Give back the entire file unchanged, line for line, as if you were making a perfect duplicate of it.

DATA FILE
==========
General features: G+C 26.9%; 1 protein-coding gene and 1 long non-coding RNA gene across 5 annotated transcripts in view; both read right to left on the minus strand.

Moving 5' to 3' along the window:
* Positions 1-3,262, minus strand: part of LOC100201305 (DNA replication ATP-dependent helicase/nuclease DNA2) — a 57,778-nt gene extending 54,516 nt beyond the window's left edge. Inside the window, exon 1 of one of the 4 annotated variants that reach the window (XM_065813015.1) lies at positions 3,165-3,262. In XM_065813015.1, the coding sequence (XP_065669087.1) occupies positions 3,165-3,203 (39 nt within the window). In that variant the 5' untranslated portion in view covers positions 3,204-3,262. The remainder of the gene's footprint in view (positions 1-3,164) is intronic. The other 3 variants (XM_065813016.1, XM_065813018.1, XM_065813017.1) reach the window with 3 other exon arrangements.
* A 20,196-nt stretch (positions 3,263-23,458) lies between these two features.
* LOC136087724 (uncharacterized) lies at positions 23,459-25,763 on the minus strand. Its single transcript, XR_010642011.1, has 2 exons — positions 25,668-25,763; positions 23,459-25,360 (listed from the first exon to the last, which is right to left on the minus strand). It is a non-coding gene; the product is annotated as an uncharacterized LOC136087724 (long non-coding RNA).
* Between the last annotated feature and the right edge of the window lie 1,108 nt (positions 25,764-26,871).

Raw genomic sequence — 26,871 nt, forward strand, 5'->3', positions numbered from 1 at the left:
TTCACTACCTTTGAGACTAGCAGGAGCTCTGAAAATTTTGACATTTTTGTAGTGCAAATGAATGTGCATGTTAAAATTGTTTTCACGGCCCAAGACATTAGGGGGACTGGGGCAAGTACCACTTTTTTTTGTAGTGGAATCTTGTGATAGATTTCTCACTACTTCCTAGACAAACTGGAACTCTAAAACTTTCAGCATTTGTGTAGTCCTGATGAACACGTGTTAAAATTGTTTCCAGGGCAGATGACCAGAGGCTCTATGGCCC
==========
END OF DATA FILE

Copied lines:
General features: G+C 26.9%; 1 protein-coding gene and 1 long non-coding RNA gene across 5 annotated transcripts in view; both read right to left on the minus strand.

Moving 5' to 3' along the window:
* Positions 1-3,262, minus strand: part of LOC100201305 (DNA replication ATP-dependent helicase/nuclease DNA2) — a 57,778-nt gene extending 54,516 nt beyond the window's left edge. Inside the window, exon 1 of one of the 4 annotated variants that reach the window (XM_065813015.1) lies at positions 3,165-3,262. In XM_065813015.1, the coding sequence (XP_065669087.1) occupies positions 3,165-3,203 (39 nt within the window). In that variant the 5' untranslated portion in view covers positions 3,204-3,262. The remainder of the gene's footprint in view (positions 1-3,164) is intronic. The other 3 variants (XM_065813016.1, XM_065813018.1, XM_065813017.1) reach the window with 3 other exon arrangements.
* A 20,196-nt stretch (positions 3,263-23,458) lies between these two features.
* LOC136087724 (uncharacterized) lies at positions 23,459-25,763 on the minus strand. Its single transcript, XR_010642011.1, has 2 exons — positions 25,668-25,763; positions 23,459-25,360 (listed from the first exon to the last, which is right to left on the minus strand). It is a non-coding gene; the product is annotated as an uncharacterized LOC136087724 (long non-coding RNA).
* Between the last annotated feature and the right edge of the window lie 1,108 nt (positions 25,764-26,871).

Raw genomic sequence — 26,871 nt, forward strand, 5'->3', positions numbered from 1 at the left:
TTCACTACCTTTGAGACTAGCAGGAGCTCTGAAAATTTTGACATTTTTGTAGTGCAAATGAATGTGCATGTTAAAATTGTTTTCACGGCCCAAGACATTAGGGGGACTGGGGCAAGTACCACTTTTTTTTGTAGTGGAATCTTGTGATAGATTTCTCACTACTTCCTAGACAAACTGGAACTCTAAAACTTTCAGCATTTGTGTAGTCCTGATGAACACGTGTTAAAATTGTTTCCAGGGCAGATGACCAGAGGCTCTATGGCCC